The femoral nerve is located in the leg. It supplies the muscles that help straighten the leg. It provides feeling (sensation) to the front of the thigh and part of the lower leg.

A nerve is made up of many fibers, called axons, surrounded by insulation, called the myelin sheath.

Damage to a nerve such as the femoral nerve is called mononeuropathy. Mononeuropathy usually means there is a local cause of the nerve damage, although disorders that involve the entire body (systemic disorders) can also cause isolated nerve damage (such as occurs with mononeuritis multiplex).

The usual causes of femoral nerve dysfunction are direct injury (trauma), prolonged pressure on the nerve, and compression of the nerve by nearby parts of the body or disease-related structures (such as a tumor). Prolonged pressure may lead to a lack of oxygen because there is decreased blood flow (ischemia) in the area. This lack of oxygen can cause further complications.

Entrapment involves pressure on the nerve where it passes through a narrow structure (for example, as it passes through a muscle). The damage includes destruction of the insulation around the nerve (the myelin sheath) or destruction of part of the fibers themselves (the axon). This damage slows or prevents nerve impulses from passing through the nerve.

The femoral nerve can be injured due to breaking bones of the pelvis. It can be injured when a catheter is placed in the artery in the groin (femoral artery), which lies next to the nerve. It can be one of many nerves affected by diseases causing widespread nerve damage (polyneuropathy), such as diabetes. It also can be damaged by pressure from tumors, abscesses, or internal bleeding into the pelvis or abdomen.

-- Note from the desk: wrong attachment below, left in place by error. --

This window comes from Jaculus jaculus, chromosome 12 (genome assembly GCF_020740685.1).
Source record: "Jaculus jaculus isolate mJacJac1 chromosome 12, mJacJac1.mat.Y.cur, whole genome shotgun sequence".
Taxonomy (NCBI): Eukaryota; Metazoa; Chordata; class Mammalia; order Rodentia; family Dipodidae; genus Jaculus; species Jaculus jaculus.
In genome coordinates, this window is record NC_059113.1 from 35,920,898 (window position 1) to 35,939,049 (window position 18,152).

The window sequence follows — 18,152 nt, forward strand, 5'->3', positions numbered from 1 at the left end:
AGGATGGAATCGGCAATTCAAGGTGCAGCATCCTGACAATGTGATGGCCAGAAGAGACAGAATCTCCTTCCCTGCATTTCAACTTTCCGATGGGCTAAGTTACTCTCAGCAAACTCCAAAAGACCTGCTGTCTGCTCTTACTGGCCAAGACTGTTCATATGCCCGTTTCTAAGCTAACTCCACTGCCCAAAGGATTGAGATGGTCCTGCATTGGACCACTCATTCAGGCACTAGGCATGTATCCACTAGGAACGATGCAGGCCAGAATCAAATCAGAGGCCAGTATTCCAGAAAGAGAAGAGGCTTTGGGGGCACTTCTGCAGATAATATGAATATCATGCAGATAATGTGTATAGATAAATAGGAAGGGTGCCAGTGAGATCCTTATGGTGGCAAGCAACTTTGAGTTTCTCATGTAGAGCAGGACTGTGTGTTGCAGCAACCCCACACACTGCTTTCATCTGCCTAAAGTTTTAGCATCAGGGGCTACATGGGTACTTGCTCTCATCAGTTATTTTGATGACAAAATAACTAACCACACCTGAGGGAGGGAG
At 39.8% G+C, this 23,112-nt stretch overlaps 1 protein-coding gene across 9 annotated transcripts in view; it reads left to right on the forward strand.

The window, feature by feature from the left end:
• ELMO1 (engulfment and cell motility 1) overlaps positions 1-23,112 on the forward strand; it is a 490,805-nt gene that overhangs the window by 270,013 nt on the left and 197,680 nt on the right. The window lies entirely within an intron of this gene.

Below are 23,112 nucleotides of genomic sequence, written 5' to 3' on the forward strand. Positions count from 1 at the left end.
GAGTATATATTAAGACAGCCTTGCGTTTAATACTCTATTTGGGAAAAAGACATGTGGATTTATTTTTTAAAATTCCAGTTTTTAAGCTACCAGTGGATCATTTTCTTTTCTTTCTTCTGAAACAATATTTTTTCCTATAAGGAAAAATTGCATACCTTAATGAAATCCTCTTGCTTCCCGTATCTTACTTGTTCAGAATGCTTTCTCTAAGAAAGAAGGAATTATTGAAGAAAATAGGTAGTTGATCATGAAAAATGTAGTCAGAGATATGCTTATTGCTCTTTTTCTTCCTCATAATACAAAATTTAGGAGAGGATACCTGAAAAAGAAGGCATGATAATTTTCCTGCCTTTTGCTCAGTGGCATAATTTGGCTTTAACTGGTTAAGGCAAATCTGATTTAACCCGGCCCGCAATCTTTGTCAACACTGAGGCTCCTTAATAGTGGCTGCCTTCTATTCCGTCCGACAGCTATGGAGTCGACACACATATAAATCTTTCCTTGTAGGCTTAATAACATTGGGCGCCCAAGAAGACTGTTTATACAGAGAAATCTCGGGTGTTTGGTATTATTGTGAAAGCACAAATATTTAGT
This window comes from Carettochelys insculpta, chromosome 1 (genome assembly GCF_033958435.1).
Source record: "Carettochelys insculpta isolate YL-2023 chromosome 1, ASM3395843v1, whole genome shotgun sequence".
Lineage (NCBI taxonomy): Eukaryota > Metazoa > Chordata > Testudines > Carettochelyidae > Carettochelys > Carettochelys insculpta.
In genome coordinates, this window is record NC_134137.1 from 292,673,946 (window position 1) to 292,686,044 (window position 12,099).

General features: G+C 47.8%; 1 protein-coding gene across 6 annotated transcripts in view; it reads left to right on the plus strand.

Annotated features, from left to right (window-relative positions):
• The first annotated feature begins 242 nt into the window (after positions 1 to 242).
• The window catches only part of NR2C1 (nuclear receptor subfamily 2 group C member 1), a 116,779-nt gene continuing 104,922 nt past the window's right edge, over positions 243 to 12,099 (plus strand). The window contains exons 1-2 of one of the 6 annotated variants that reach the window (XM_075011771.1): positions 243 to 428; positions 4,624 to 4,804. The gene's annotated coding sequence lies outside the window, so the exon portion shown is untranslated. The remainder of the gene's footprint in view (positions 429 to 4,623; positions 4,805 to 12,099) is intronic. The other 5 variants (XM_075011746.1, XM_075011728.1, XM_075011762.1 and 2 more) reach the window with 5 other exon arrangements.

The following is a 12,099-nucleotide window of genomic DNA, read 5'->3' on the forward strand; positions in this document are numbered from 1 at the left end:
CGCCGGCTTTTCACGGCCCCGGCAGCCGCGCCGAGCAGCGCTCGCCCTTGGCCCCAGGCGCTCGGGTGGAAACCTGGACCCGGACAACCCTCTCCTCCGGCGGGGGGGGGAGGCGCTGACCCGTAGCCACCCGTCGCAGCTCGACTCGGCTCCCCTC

One common risk factor is lying on the back with the thighs and legs flexed ("lithotomy" position) during surgery or diagnostic procedures. Branches of the femoral nerve can be compressed by tight or heavy waist belts. In some cases, no cause can be found.

Read more:

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I'm glad to hear you are doing better, after my triple by-pass 10 years ago, I have watched my diet, fat intake, nothing deep fried, red meat maybe once a week & many other things that contain the bad fats. All foods now require to tell you on the label. As for Crestor, I could not take it nor ANY of the statins. My doctor tried them all & they all had the same results, severe muscle cramping & stomach pain. I believe they are harmful to your liver & body as well. My remedy, eat baked, roasted, broiled, even pan broiled chicken, veal or lean meat once a week. It will not hurt you, it is all in how you prepare it. Get creative, use lots of spices, Smart Balance instead of butter, tastes great too. Extra virgin olive oil also HELPS keep your heart healthy. You wil feel better just doing these things, your heart will thank you & you will not feel deprived.

Good Luck .....